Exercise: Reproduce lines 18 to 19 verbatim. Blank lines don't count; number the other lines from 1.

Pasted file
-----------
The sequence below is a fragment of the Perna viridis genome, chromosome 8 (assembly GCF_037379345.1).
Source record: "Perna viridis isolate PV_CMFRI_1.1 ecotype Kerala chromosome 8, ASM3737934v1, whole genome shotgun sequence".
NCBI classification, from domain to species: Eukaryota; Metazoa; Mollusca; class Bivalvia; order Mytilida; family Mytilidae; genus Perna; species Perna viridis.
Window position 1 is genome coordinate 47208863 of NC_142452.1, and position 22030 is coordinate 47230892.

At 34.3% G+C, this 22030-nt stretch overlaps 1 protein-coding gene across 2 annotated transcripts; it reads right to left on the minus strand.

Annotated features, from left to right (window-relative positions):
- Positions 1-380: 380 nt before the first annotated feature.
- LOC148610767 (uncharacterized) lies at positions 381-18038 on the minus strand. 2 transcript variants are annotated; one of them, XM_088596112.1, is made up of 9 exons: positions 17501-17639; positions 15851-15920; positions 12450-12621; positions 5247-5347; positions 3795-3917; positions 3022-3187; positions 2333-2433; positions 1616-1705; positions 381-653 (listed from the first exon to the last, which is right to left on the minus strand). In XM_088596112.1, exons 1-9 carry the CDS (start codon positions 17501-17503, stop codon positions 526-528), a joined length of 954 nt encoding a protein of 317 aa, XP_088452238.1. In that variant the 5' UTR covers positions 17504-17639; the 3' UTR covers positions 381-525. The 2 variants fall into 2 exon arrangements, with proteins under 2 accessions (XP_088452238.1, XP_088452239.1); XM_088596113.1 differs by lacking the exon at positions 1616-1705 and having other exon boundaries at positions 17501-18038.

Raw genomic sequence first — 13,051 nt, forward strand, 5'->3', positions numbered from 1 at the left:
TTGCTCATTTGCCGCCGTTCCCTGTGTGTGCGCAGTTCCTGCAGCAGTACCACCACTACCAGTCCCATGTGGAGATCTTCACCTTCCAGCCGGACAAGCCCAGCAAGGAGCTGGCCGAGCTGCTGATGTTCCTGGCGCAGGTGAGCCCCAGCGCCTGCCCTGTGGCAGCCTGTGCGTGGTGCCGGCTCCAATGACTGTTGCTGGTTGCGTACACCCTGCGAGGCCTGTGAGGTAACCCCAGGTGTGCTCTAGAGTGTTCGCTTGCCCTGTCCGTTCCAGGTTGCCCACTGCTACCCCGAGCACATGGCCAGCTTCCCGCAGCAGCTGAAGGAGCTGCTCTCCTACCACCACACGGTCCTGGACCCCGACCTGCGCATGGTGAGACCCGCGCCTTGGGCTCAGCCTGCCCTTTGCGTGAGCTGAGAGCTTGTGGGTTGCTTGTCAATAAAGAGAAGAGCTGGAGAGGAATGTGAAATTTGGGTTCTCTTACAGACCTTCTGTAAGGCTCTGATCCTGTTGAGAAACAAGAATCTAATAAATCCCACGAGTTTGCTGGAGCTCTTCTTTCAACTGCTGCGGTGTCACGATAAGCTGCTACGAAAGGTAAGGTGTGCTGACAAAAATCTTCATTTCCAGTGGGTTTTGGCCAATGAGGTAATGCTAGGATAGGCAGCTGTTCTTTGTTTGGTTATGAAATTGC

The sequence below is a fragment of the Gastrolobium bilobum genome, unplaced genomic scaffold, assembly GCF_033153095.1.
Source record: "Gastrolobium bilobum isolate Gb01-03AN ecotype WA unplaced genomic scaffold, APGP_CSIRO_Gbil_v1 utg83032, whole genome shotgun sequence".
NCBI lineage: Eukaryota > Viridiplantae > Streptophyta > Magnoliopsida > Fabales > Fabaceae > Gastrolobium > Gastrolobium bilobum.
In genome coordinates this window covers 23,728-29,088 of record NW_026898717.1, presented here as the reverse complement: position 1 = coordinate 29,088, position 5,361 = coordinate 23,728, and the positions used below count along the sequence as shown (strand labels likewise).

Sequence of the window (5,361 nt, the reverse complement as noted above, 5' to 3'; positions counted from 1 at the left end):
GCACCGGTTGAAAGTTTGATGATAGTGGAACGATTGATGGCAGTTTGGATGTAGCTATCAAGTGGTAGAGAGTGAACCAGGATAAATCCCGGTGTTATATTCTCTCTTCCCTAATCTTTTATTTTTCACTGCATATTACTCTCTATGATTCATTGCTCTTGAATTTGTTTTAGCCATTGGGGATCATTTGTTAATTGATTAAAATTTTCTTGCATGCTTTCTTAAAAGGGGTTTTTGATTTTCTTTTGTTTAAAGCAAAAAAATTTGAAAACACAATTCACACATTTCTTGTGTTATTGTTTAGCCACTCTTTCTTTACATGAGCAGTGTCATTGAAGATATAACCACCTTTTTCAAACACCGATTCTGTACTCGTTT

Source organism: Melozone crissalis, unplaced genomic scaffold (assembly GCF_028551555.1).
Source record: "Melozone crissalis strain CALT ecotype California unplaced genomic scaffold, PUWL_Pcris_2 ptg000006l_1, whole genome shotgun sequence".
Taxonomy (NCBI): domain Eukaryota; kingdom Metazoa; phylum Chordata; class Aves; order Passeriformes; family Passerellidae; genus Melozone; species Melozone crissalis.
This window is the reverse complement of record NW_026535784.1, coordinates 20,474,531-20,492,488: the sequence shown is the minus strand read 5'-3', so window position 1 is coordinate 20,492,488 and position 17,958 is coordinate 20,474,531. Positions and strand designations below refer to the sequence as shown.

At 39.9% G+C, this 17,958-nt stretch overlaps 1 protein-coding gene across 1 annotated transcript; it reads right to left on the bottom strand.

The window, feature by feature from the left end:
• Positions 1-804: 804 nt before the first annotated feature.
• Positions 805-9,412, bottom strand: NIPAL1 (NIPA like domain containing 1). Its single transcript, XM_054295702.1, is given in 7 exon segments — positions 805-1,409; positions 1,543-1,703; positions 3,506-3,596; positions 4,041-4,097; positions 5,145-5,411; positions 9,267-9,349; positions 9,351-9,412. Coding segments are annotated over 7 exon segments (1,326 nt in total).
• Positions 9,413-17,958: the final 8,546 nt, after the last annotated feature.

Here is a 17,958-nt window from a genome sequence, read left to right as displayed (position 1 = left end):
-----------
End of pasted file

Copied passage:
Source record: "Melozone crissalis strain CALT ecotype California unplaced genomic scaffold, PUWL_Pcris_2 ptg000006l_1, whole genome shotgun sequence".
Taxonomy (NCBI): domain Eukaryota; kingdom Metazoa; phylum Chordata; class Aves; order Passeriformes; family Passerellidae; genus Melozone; species Melozone crissalis.